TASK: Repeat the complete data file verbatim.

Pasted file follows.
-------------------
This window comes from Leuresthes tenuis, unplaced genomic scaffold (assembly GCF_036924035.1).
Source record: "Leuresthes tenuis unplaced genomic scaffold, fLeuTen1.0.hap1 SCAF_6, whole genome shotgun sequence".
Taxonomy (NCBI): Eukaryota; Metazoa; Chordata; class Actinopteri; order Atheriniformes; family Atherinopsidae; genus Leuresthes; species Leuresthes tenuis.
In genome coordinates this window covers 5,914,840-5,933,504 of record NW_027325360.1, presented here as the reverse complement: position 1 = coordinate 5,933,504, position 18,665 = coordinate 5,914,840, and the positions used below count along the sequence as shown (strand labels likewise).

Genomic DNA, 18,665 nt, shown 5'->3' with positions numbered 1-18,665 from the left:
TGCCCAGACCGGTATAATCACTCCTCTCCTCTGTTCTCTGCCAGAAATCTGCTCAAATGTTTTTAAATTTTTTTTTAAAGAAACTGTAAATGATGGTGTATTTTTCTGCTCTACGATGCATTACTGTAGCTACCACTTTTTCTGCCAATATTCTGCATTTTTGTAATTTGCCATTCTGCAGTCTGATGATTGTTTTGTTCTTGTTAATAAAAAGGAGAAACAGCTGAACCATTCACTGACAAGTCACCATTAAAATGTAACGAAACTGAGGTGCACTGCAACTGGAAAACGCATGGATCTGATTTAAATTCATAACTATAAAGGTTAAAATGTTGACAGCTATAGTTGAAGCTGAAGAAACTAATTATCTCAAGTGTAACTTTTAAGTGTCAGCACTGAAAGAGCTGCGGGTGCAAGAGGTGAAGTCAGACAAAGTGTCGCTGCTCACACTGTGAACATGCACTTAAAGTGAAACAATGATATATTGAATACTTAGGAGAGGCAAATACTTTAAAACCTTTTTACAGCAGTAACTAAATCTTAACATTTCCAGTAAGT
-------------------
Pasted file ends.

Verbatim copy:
This window comes from Leuresthes tenuis, unplaced genomic scaffold (assembly GCF_036924035.1).
Source record: "Leuresthes tenuis unplaced genomic scaffold, fLeuTen1.0.hap1 SCAF_6, whole genome shotgun sequence".
Taxonomy (NCBI): Eukaryota; Metazoa; Chordata; class Actinopteri; order Atheriniformes; family Atherinopsidae; genus Leuresthes; species Leuresthes tenuis.
In genome coordinates this window covers 5,914,840-5,933,504 of record NW_027325360.1, presented here as the reverse complement: position 1 = coordinate 5,933,504, position 18,665 = coordinate 5,914,840, and the positions used below count along the sequence as shown (strand labels likewise).

Genomic DNA, 18,665 nt, shown 5'->3' with positions numbered 1-18,665 from the left:
TGCCCAGACCGGTATAATCACTCCTCTCCTCTGTTCTCTGCCAGAAATCTGCTCAAATGTTTTTAAATTTTTTTTTAAAGAAACTGTAAATGATGGTGTATTTTTCTGCTCTACGATGCATTACTGTAGCTACCACTTTTTCTGCCAATATTCTGCATTTTTGTAATTTGCCATTCTGCAGTCTGATGATTGTTTTGTTCTTGTTAATAAAAAGGAGAAACAGCTGAACCATTCACTGACAAGTCACCATTAAAATGTAACGAAACTGAGGTGCACTGCAACTGGAAAACGCATGGATCTGATTTAAATTCATAACTATAAAGGTTAAAATGTTGACAGCTATAGTTGAAGCTGAAGAAACTAATTATCTCAAGTGTAACTTTTAAGTGTCAGCACTGAAAGAGCTGCGGGTGCAAGAGGTGAAGTCAGACAAAGTGTCGCTGCTCACACTGTGAACATGCACTTAAAGTGAAACAATGATATATTGAATACTTAGGAGAGGCAAATACTTTAAAACCTTTTTACAGCAGTAACTAAATCTTAACATTTCCAGTAAGT